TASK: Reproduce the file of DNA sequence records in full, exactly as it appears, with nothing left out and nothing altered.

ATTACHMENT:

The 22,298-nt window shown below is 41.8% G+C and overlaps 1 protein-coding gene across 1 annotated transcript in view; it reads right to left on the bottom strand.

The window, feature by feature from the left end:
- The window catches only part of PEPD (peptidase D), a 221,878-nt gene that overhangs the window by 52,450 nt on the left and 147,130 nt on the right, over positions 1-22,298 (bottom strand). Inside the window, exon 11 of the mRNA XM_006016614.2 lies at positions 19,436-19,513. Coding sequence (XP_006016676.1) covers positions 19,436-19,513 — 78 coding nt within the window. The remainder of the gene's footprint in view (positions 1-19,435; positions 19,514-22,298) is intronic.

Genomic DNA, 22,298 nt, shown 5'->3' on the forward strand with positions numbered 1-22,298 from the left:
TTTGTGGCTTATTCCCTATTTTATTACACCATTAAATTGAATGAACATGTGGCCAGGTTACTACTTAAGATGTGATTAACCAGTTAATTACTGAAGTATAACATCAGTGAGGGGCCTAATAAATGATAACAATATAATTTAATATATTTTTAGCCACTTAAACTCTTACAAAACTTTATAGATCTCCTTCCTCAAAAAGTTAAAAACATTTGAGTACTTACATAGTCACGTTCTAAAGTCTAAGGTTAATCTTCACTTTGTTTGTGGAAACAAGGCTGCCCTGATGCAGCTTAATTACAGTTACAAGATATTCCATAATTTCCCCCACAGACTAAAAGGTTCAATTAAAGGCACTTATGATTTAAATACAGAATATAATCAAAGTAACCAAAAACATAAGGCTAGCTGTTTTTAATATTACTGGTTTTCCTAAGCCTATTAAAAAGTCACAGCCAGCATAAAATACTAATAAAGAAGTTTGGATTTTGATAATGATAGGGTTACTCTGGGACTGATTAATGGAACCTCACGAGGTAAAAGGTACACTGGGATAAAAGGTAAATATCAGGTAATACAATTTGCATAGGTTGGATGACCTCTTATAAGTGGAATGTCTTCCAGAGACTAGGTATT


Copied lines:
The 22,298-nt window shown below is 41.8% G+C and overlaps 1 protein-coding gene across 1 annotated transcript in view; it reads right to left on the bottom strand.

The window, feature by feature from the left end:
- The window catches only part of PEPD (peptidase D), a 221,878-nt gene that overhangs the window by 52,450 nt on the left and 147,130 nt on the right, over positions 1-22,298 (bottom strand). Inside the window, exon 11 of the mRNA XM_006016614.2 lies at positions 19,436-19,513. Coding sequence (XP_006016676.1) covers positions 19,436-19,513 — 78 coding nt within the window. The remainder of the gene's footprint in view (positions 1-19,435; positions 19,514-22,298) is intronic.

Genomic DNA, 22,298 nt, shown 5'->3' on the forward strand with positions numbered 1-22,298 from the left:
TTTGTGGCTTATTCCCTATTTTATTACACCATTAAATTGAATGAACATGTGGCCAGGTTACTACTTAAGATGTGATTAACCAGTTAATTACTGAAGTATAACATCAGTGAGGGGCCTAATAAATGATAACAATATAATTTAATATATTTTTAGCCACTTAAACTCTTACAAAACTTTATAGATCTCCTTCCTCAAAAAGTTAAAAACATTTGAGTACTTACATAGTCACGTTCTAAAGTCTAAGGTTAATCTTCACTTTGTTTGTGGAAACAAGGCTGCCCTGATGCAGCTTAATTACAGTTACAAGATATTCCATAATTTCCCCCACAGACTAAAAGGTTCAATTAAAGGCACTTATGATTTAAATACAGAATATAATCAAAGTAACCAAAAACATAAGGCTAGCTGTTTTTAATATTACTGGTTTTCCTAAGCCTATTAAAAAGTCACAGCCAGCATAAAATACTAATAAAGAAGTTTGGATTTTGATAATGATAGGGTTACTCTGGGACTGATTAATGGAACCTCACGAGGTAAAAGGTACACTGGGATAAAAGGTAAATATCAGGTAATACAATTTGCATAGGTTGGATGACCTCTTATAAGTGGAATGTCTTCCAGAGACTAGGTATT